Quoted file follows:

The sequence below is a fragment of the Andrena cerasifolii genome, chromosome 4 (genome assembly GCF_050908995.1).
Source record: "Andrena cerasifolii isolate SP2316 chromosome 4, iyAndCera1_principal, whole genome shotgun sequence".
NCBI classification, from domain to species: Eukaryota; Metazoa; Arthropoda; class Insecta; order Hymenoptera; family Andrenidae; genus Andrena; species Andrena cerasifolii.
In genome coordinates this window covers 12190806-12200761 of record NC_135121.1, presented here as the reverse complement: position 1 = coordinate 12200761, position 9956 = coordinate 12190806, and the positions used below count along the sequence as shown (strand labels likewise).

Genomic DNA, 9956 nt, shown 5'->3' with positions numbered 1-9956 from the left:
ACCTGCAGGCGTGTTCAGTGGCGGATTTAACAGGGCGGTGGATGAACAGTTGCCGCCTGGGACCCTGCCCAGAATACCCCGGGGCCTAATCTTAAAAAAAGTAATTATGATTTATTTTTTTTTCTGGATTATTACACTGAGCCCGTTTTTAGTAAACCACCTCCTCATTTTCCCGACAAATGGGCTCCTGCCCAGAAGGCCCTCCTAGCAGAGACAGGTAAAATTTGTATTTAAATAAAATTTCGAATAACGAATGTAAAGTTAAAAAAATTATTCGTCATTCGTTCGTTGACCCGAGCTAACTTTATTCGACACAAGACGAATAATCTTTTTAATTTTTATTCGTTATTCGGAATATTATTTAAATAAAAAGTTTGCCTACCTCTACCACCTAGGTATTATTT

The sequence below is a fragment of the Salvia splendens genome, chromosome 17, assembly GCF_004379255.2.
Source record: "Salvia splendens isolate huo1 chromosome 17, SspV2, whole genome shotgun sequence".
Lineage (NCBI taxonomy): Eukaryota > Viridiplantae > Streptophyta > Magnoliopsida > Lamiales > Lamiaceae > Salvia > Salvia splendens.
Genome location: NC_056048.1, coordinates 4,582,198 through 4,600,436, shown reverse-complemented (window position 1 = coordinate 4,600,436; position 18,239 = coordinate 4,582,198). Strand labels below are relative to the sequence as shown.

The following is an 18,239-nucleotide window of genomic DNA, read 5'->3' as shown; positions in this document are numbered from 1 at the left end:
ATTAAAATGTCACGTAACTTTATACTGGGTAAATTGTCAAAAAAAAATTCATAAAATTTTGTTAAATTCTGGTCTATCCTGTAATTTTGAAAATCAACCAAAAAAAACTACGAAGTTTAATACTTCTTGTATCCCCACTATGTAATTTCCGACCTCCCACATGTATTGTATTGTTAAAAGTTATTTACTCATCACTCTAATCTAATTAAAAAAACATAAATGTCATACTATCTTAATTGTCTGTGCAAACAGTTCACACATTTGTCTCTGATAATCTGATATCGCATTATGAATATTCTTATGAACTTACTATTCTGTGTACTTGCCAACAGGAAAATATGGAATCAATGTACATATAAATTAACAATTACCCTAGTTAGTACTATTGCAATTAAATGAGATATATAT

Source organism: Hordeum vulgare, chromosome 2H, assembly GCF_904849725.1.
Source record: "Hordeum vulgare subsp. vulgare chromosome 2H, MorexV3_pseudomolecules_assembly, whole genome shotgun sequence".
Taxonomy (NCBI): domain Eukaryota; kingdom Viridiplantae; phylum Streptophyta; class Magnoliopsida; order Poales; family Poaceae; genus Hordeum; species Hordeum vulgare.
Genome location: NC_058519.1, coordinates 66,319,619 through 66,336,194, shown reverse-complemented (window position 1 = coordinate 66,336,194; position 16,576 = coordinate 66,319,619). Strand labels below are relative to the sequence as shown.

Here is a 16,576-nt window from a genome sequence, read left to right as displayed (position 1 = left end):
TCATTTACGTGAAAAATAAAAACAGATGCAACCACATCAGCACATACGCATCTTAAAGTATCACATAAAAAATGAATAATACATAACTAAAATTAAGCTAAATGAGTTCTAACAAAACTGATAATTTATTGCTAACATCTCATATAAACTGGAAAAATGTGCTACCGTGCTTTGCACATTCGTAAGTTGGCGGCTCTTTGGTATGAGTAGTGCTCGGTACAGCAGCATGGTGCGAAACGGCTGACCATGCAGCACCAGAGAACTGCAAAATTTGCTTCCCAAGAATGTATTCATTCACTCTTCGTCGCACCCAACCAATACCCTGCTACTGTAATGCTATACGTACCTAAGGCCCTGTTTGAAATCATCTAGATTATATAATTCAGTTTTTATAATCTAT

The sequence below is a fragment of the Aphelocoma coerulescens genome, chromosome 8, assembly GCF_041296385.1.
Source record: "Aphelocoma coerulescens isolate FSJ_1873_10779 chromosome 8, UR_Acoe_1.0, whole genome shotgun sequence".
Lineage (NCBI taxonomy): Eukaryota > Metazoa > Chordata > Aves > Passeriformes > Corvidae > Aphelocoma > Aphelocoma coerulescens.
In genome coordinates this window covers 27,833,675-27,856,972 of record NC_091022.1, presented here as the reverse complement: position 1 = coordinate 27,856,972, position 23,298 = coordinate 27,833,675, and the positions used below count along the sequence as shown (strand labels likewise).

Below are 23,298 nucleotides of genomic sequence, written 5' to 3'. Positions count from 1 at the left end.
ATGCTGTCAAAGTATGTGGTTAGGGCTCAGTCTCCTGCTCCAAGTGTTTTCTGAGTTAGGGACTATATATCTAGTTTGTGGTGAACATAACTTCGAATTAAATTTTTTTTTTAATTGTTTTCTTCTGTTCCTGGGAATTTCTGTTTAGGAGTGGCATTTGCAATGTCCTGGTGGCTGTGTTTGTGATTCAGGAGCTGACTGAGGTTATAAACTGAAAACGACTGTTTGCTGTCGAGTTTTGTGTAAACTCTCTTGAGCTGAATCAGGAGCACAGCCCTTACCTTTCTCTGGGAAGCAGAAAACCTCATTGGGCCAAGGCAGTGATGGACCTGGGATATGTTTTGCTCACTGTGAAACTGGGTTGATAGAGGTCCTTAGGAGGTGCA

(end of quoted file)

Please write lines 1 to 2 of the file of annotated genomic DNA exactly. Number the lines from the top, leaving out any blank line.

The sequence below is a fragment of the Andrena cerasifolii genome, chromosome 4 (genome assembly GCF_050908995.1).
Source record: "Andrena cerasifolii isolate SP2316 chromosome 4, iyAndCera1_principal, whole genome shotgun sequence".